The Golden Rule
We all know being a mom is one of the hardest jobs. We constantly worry about our kids from the time they are in our bellies till we die. I don’t think we ever stop worrying about them. Being “mama bear” is a natural instinct. We are here to protect our kids, always on alert, and all rules are forgotten when you see them in danger. I am a cool parent, just don’t F with my kid…
Bullying has always been a problem, but now with all the social media, it has become uncontrollable. Social media and all the technology that is at our kids fingertips can be so unhealthy when not monitored. They learn about puberty and see inappropriate things before mom and dad can sit down and have the awkward birds and bees conversation. I mean seriously, could you imagine sitting your kids down and saying, “let me tell you about the birds and the bees… sometimes a girl likes a boy and a boy likes a girl…” My 8 year old would look at me like I was the biggest idiot. They are way ahead of us and know more than we think. They are sponges, absorbing all the good and bad through video games, Instagram, facebook and youtube. How do we take control and monitor it all. We can’t. We can only control what happens in our home, but technology is everywhere, and we can’t be everywhere.
I try to teach my kids as best I can, to be good human beings. Treat everyone with respect and as an equal. What someone may lack in, they may excel in something else. Lift others up, never judge or think you are better than anyone else. We are all different, and we all have our own gifts to share. We instill all these rules in our kids, hoping they go off to school with a good head on their shoulders, but we are not there to remind them how to behave or protect them from other kids who may be mean or treat them badly. How can I go “mama bear” on someone if my kid is gone for 7 hours a day?
Caden, my middle child, who has sensory processing issues, has a very high tolerance for pain. He likes to be touched, squished, squeezed to help him regulate his body. He often gets picked on by his older brother, who is smaller than him and is going to learn quickly Caden is going to kick his ass one day. Kyle uses him as a punching bag, and Caden lets him. There is always laughing… until there is not. I can hear Caden screaming through laughs. The other day I was wrestling with him on the floor and tickling him. I love to see him smile and laugh, he can light up a room. Through his laughter, he was telling me to stop, but all in play. Out of nowhere, he hits me in the face. Luckily not that hard, but still. He had had enough of the torturing and didn’t know how to make me stop. Hitting me did the job.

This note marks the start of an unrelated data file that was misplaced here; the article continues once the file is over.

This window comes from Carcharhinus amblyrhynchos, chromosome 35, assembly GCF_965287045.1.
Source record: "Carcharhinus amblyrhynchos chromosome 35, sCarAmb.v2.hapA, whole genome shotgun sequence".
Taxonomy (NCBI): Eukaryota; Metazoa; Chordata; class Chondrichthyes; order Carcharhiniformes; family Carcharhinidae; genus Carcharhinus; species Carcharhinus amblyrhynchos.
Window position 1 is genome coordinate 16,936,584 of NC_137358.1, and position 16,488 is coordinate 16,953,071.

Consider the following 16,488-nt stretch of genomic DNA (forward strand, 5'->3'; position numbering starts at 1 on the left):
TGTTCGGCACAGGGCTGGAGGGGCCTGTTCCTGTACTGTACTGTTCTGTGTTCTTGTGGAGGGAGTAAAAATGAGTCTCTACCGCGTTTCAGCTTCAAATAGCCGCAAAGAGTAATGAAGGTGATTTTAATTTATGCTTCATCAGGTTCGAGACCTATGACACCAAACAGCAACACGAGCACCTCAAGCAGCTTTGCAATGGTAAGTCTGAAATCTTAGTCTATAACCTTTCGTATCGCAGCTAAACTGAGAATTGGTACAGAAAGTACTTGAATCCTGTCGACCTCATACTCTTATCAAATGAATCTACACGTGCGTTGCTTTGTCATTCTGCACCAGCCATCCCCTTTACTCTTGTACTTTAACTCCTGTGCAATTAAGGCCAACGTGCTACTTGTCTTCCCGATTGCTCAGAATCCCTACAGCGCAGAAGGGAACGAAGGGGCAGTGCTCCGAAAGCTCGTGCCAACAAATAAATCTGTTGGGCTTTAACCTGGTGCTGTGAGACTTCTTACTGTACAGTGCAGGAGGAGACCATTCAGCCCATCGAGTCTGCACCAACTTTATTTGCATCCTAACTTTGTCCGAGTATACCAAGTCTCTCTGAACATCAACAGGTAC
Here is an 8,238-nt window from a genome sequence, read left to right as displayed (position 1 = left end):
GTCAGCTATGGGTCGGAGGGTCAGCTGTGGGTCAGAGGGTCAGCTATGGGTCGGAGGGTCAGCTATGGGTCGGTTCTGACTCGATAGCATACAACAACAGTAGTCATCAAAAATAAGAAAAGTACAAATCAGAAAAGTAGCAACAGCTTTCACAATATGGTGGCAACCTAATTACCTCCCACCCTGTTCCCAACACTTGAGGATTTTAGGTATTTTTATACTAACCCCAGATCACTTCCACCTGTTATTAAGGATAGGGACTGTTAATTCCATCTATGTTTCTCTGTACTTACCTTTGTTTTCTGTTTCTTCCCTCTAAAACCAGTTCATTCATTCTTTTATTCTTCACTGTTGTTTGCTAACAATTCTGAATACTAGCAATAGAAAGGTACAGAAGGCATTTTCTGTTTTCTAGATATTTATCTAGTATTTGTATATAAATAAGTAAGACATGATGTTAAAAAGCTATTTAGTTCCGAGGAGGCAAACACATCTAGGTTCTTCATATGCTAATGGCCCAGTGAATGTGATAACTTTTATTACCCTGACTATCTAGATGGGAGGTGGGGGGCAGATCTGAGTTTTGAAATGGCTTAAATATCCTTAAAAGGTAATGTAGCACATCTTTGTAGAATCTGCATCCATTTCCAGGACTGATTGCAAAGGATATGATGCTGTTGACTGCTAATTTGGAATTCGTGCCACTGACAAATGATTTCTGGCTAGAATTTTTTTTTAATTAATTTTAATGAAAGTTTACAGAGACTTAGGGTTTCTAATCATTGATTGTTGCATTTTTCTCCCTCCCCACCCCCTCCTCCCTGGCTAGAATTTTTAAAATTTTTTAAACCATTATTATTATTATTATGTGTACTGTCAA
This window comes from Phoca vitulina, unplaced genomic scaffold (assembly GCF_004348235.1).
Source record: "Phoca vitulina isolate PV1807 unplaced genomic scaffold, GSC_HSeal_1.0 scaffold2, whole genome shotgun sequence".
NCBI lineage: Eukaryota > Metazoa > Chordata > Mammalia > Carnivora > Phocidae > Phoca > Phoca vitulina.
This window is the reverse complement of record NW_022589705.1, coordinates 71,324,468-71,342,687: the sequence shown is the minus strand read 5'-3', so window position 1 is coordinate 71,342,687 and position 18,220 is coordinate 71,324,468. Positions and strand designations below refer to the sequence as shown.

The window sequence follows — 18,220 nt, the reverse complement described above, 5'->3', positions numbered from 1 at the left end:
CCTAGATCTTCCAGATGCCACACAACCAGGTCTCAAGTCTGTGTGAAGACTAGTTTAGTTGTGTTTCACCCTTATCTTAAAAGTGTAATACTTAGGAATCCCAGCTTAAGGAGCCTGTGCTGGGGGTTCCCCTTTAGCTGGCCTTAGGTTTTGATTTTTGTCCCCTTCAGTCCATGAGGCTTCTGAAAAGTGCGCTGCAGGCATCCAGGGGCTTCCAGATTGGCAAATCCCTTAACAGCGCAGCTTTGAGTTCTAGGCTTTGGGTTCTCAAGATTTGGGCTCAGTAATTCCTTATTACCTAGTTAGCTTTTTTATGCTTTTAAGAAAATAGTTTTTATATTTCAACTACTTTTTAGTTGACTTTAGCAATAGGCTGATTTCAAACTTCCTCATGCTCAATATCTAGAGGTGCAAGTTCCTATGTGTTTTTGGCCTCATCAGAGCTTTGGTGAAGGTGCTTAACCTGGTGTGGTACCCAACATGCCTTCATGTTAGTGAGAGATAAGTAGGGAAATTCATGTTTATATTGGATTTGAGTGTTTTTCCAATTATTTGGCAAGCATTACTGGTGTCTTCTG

I sat and talked to Caden about the difference between laughing and playing, or being serious. It was important to me to know he could stand up for himself and not be a punching bag for kids at school, or anywhere for that matter. If he is laughing, people are going to think he is playing and won’t take him seriously. If he really wanted someone to stop doing something, he would have to use a big strong voice and say, “stop it, I don’t like that!” I gave Caden full approval to hit someone if he was getting bullied and asked them to stop several times (even though it should only take once), if he used this strong voice and meant it. So heads up… don’t mess with my kid.
I was approached by a teacher at school the very next day. He assured me Caden wasn’t in trouble (that is always the first concern), but he wanted to talk to me about something he witnessed. He had heard Caden yelling “stop it!”, in a voice that was unlike him. Knowing Caden well, he knew something was not right. The teacher asked another student to run and see what was going on. By the time she got up to the classroom, Caden and the other kid were gone. When Caden got home from school, I was able to get the story out of him… He was being picked on by another student, and I was proud of him for sticking up for himself and remembering what we had talked about. It gave me a little relief to know he could take care of himself without his “mama bear” watching over him.
Teaching Caden to stand up for himself, especially having Autism, is going to be part of his survival. He has grown up with the same kids since Kindergarten and has gotten very comfortable with them. He is in a small school where he is known by name and loved. The kids protect and look after him, like big brothers and sisters. I haven’t had the need to go into full discussion about defending himself, but as he approaches middle school, it is a reality we are going to have to face. His two brothers definitely keep his self defense tactics in practice with their brotherly love, as they call it. There is a fine line between being a tattle tale, taking a situation to far and not allowing others to bully you. Caden struggles with this, and it makes him very uncomfortable.
With his high tolerance of pain and belief that everyone is his friend, Caden has had to learn that sometimes friends can be mean and bully you too. He gets very dysregulated with not knowing how to process this. He doesn’t like what someone is doing to him, but he doesn’t want to tell on them because they are his friend. We are working on processing his emotions and feelings and journaling anything that may have bothered him during his school day. This has been very therapeutic for us both. Caden gets his feelings out, and I get to feel connected to my son. If the world were a better place, people would treat one another like they mattered. Unfortunately we are far from that. As parents we can all do our part to make sure our children know they are loved, and that they do matter. My parents taught me at a young age, the GOLDEN RULE, treat others as you want to be treated. How is it that something so simple can be so difficult?